Background: People's eating habits are effective for prevention and control of obesity. Shift works are shown to be associated with an increased risk of being overweight and obesity. This study aimed to investigate the eating behavior and its association with night work and BMI among female nurses in Shiraz, Iran.
Methods: Eighty female nurses working in Shiraz hospitals, Iran were enrolled. The number of night work shift for each nurse was determined. The anthropometric data were also collected and the Dutch eating behavior questionnaire was used to assess eating behavior.Results: There was a significant positive correlation between the subscale scores of eating behavior and weight, body mass index (BMI) and waist circumference. There was no significant correlation between the number of night shift work with anthropometric indices and subscales of eating behavior questionnaire. Comparing the subscales scores of the eating behavior questionnaire in the two groups of normal weight (BMI<24.9) and overweight and obesity (BMI≥25), it was observed that the score of restrained eating index was significantly higher in overweight and obese subjects than those with normal weight.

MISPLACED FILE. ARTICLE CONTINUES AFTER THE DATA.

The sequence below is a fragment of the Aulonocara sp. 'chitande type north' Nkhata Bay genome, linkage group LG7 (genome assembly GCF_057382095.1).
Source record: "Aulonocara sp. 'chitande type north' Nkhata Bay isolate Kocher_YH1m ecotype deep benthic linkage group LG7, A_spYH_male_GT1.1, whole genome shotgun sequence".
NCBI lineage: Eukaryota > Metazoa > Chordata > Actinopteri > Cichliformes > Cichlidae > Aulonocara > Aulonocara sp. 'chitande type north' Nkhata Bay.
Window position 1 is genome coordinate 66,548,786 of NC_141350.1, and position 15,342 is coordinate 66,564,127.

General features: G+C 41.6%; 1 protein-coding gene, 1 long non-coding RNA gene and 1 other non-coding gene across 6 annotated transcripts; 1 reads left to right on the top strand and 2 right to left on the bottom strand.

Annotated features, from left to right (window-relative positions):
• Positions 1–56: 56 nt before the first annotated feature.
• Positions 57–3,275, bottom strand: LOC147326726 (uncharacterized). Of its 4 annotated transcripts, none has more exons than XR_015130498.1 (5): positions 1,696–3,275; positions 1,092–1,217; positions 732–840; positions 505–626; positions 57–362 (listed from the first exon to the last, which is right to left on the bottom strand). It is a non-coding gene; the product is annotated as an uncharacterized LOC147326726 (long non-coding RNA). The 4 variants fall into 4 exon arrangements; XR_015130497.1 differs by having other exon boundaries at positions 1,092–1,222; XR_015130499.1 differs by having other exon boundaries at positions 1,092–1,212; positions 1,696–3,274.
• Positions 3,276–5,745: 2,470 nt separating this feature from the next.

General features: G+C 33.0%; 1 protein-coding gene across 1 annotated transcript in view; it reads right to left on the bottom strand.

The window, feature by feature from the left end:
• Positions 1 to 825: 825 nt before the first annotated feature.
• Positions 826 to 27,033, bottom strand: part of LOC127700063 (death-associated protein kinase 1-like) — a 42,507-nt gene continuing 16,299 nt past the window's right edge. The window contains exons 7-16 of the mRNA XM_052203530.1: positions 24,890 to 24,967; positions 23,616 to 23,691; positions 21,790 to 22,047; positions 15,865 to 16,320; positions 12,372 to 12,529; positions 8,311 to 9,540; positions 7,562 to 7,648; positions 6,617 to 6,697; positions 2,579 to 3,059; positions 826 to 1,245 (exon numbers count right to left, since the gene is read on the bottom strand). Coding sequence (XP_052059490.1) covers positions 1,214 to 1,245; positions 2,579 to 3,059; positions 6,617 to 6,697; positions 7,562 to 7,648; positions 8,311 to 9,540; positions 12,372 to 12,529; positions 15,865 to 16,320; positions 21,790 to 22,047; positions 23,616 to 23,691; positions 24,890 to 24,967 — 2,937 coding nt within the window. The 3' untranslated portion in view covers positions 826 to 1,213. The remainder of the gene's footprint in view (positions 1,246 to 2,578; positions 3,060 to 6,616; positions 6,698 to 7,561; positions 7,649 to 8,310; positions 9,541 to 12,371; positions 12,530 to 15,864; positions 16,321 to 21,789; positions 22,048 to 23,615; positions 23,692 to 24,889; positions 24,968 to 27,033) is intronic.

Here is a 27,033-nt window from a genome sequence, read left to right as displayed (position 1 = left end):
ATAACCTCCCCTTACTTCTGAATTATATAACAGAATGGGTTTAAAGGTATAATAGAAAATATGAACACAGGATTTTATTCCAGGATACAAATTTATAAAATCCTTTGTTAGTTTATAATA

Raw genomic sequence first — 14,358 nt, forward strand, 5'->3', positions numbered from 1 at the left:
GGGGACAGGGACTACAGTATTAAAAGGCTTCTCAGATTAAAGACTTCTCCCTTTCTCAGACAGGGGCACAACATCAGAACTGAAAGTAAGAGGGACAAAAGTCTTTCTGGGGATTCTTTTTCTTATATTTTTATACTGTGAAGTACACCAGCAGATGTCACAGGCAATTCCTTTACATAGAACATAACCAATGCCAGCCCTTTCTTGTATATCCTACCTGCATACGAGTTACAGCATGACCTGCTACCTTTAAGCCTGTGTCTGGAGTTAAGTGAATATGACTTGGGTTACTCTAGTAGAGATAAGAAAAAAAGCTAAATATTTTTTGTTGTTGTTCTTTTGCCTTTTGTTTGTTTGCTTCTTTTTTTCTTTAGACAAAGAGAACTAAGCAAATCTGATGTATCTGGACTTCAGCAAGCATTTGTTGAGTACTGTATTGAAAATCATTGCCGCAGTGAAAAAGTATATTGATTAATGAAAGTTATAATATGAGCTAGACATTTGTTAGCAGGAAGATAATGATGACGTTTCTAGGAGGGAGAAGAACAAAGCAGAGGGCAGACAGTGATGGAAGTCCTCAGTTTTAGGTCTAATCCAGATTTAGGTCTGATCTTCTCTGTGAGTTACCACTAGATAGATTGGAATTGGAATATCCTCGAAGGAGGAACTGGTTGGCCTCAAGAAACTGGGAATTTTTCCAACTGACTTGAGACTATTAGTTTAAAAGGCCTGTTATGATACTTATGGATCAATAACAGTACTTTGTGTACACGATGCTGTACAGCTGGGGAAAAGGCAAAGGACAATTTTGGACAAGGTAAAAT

Conclusion: There was no statistically significant correlation between night work and anthropometric indices or eating behavior, but there was a statistically significant correlation between eating behavior and weight, body mass index and waist circumference. The score of restrained eating index was significantly higher in overweight and obese nurses than those with normal weight that necessitates a planning for health policy makers.